If you continue training with 1-4 reps, you’ll only get better at 1-4 reps, and it will have very little carryover to other rep ranges. And the same holds true for higher reps, they will have very little influence on how much you can lift in lower rep ranges.
Low reps work for strength because we have different types of muscle fibers – a whole range of them actually, ranging from very slow twitch to very fast twitch. Very slow twitch fibers (which make up the vast bulk of our muscles) handle the tasks of endurance, while the small amounts of very fast twitch handle the explosive lifts.
When we perform endurance tasks, we are recruiting and using the abundant amounts of endurance (slow twitch) muscles we have. When we switch our training to explosive training (which is definitely what 1-4 reps is) then we are in need of muscle fibers capable of providing short-lived, but explosive power. This is why those who train for strength always use reps of 6 and less, all the way down to 1. That way, the repetitions cover the whole range of explosive fibers.
The body is made up of different types of muscle fiber. It has a spectrum ranging from very slow twitch to very fast twitch. It’s true that, higher reps tend to be the best for overall muscle size because the average person’s muscles are made up of a majority percentage of slower twitch muscle fibers. It makes sense doesn’t it?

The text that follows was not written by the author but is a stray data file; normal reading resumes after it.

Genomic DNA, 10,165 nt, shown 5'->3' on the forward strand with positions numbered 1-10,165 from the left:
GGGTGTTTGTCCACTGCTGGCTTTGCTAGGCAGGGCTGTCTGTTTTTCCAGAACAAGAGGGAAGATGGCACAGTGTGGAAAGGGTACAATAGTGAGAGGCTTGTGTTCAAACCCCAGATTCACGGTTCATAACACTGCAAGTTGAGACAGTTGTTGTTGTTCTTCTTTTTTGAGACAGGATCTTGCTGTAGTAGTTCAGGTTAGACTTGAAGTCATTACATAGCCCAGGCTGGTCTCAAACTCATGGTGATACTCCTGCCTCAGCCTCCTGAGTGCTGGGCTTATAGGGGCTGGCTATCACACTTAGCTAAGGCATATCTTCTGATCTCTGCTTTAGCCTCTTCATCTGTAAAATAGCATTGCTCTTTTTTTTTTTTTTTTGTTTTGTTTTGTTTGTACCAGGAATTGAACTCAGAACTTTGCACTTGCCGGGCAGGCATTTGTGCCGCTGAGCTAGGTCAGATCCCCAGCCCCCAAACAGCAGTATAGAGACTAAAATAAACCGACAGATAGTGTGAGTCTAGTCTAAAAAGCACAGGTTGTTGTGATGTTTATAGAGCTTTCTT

Slow twitch muscle fibers are endurance orientated muscles. They are good at continuing sub-maximal effort for a long period of time. It’s evolution. Think of our ancestors jogging after prey for a long time, and then dragging as much as they can miles back home after the kill. That’s endurance. Our day to day lives (in modern times, walking to the shop and carrying bags home) are the same – it’s about endurance. When was the last time you had to sprint to the shops full speed with an army backpack, fill it with half a ton of cans (as much as you can lift) and sprint back? It’s hard to imagine because it’s down right impossible to do… here’s why…
As our maximal lifts improve, our previous maximums allow for more endurance. What we benched for one rep 2 years ago we can maybe now do for 10, etc. As our lifts progress we begin recruiting and strengthening even higher echelon twitch fibers.
That is why we have a much lower percentage of fast twitch fibers. The force generated is far beyond the slow twitch, but it doesn’t last anywhere near as long simply because our day to day lives aren’t all about maximal effort, muscle wise.
Right – now to the point I’m going to make about low rep training. When training with low reps and heavy weight, what you are doing is, you are training your faster twitch muscle fibers so they can grow. The benefit here is, you are training the percentage of fibres which most bodybuilders neglect completely. And, it could equate to a sizeable percentage of muscle size, not to mention the far greater amount of explosive power you are going to gain from it.
The best way to do this is simply to start with a 1 rep max, then a 2 rep max, 3 rep max, and so forth – up until 4 rep maxes.